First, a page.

A woman then faces a dilemma; speak up or remain silent. (Rupi Kaur in her poignant and courageous poetry expresses what women and men, too, feel. In terse lines from “Milk and Honey” she writes: “you were so afraid of my voice I decided to be afraid of it too.”)

Here’s the problem, simply stated. Women cannot fill the masculine gap in men; nor can men fill the feminine gap in women. In this regard, if either gender becomes aware of their deficiency, both sexes can help each other. Without self-knowledge, however, enactments occur sometimes with serious consequences.

I have provided a glimpse into some subjective and cultural reasons that lead to harassment — only a glimpse. Hopefully my perspective is taken the following way: our culture focuses on behavior — (i.e. “men behaving badly”) but only by understanding and giving voice to our subjective experiencing will we be able to move forward. Also, this is a complicated issue complicated even further by a person’s formative gender history.

Reconciliation and redemption occurs for both sexes at the personal and cultural-systemic level, although I am emphasizing the former.

The Person of the Year for Time the magazine was “silence breakers,” mostly women — actresses, janitors, hotel housekeepers, or administrative assistants who have spoken about their sexual harassment histories.

The Time article concludes with this directive: “We’re still at the bomb throwing point of this revolution, a reactive stage at which nuance can go into hiding. But while anger can start a revolution, in its most raw and feral form it can’t negotiate the more delicate dance steps needed for true social change. Private conversations, which can’t be legislated or enforced, are essential.”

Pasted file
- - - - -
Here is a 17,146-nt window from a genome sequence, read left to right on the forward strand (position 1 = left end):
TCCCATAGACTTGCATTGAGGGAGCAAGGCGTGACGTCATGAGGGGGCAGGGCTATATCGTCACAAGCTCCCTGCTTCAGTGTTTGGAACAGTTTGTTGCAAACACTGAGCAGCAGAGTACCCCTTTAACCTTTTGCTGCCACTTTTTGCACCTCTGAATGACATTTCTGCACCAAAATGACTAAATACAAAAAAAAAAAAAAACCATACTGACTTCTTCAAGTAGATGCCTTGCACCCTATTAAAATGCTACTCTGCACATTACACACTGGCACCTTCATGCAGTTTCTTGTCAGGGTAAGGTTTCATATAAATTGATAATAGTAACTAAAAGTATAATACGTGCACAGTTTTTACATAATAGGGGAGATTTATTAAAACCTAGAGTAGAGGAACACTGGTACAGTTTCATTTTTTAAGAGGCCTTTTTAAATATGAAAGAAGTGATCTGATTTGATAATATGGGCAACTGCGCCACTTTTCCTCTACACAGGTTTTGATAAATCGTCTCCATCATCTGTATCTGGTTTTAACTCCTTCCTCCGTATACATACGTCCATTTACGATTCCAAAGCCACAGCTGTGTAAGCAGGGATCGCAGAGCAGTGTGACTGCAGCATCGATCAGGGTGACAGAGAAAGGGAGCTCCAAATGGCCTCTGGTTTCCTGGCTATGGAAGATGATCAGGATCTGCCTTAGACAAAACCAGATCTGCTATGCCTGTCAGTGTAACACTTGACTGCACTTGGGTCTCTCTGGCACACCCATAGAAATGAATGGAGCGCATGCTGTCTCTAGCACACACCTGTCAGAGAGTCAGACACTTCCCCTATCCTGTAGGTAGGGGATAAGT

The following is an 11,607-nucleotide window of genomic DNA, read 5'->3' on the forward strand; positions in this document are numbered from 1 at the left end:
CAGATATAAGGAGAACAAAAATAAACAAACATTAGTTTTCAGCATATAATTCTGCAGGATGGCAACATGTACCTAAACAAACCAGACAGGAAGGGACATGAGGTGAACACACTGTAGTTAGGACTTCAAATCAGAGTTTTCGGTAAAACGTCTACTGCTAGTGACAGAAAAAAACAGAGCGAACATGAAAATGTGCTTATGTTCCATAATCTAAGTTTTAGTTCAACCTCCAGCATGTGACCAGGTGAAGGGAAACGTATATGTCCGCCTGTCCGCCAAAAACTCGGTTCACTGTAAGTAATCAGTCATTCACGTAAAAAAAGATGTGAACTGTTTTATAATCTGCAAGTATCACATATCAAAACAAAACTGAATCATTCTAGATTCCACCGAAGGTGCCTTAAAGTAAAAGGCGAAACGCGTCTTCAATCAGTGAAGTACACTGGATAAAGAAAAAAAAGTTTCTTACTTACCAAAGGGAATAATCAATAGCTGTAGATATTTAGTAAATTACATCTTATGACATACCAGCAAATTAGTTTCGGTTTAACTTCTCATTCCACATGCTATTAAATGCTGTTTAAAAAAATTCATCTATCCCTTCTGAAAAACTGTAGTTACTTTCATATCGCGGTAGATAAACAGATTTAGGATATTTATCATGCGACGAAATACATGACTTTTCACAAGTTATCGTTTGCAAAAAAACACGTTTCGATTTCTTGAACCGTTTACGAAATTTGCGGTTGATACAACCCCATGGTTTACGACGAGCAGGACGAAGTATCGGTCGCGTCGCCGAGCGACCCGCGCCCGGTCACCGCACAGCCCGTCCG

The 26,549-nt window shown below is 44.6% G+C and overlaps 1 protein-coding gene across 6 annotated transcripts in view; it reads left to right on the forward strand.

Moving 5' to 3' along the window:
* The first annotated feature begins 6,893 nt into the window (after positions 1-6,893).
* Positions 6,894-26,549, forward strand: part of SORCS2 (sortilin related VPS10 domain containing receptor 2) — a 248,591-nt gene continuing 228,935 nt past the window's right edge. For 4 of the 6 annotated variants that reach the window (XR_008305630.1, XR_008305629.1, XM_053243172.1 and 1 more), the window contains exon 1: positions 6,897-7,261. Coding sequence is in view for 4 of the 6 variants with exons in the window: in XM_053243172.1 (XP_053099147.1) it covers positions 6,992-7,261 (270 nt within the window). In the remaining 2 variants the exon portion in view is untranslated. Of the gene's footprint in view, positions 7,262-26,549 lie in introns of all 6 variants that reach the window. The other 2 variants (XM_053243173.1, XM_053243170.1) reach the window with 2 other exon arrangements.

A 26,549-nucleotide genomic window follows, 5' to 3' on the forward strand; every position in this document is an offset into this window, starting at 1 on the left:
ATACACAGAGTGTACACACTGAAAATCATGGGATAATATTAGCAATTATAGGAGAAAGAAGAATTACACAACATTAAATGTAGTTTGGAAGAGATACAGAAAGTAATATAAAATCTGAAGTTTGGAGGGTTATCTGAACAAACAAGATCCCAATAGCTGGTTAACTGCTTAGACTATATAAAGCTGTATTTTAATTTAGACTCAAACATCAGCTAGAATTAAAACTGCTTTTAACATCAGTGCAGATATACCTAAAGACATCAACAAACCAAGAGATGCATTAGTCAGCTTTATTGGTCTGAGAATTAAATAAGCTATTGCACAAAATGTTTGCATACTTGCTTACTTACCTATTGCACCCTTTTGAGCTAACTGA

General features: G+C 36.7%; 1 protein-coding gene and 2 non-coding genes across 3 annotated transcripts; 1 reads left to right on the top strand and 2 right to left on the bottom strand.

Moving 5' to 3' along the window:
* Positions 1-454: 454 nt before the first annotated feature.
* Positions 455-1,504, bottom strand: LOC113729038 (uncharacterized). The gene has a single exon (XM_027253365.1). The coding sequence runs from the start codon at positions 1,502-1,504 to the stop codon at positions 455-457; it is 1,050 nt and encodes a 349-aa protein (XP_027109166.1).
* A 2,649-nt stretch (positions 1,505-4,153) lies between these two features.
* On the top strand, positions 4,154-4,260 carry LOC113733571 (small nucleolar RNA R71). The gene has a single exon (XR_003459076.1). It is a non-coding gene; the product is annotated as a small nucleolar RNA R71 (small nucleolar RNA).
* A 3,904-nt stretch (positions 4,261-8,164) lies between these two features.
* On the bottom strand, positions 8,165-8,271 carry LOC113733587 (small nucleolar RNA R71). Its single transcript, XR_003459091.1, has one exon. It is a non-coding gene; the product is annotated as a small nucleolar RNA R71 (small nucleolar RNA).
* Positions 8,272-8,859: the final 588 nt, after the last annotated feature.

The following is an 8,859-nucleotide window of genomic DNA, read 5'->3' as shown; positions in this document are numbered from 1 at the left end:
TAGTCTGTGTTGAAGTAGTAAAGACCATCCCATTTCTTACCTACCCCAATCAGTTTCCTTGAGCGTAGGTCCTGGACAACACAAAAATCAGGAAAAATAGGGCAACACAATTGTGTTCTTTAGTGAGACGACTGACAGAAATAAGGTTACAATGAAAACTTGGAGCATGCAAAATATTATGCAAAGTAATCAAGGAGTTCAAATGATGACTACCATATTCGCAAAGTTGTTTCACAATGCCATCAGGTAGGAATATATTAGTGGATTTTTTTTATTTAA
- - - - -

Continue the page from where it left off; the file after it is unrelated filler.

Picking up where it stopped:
Two disparate persons, Bono, lead singer of the rock band U2, and the Apostle Paul offer helpful perspectives. Bono from his marital relationship suggests a way men and women can converse. Paul provides a spiritual foundation for healing gender, class and race disparities.

In an article entitled “Why Men Must Also Fight for Women and Girls,” Bono writes, “The key lesson in my own home-schooling is something Ali (his wife) has been saying to me since we were teenagers, don’t look down on me, but don’t look up to me either. Look across to me. I’m here.”

That just about captures it: neither looking up to, nor looking down but across is where healing begins. I’m here. You are here.

Sounds a bit like Paul who wrote to early Christian converts this message: (Galatians 3:28-29) “there is neither Jew nor Greek, there is neither slave nor free, there is neither male or female; for you are all one in Christ Jesus.”

In Christ, a distinction of one is up, one is down; one is advantaged, one is disadvantaged is replaced by a realization that there is no need to be afraid of partnership between the sexes. In this way both personally and culturally we will begin the difficult but necessary move toward a new appreciation of each other, both male and female.

(Dr. John Campbell is a semi-retired citizen of Brevard.)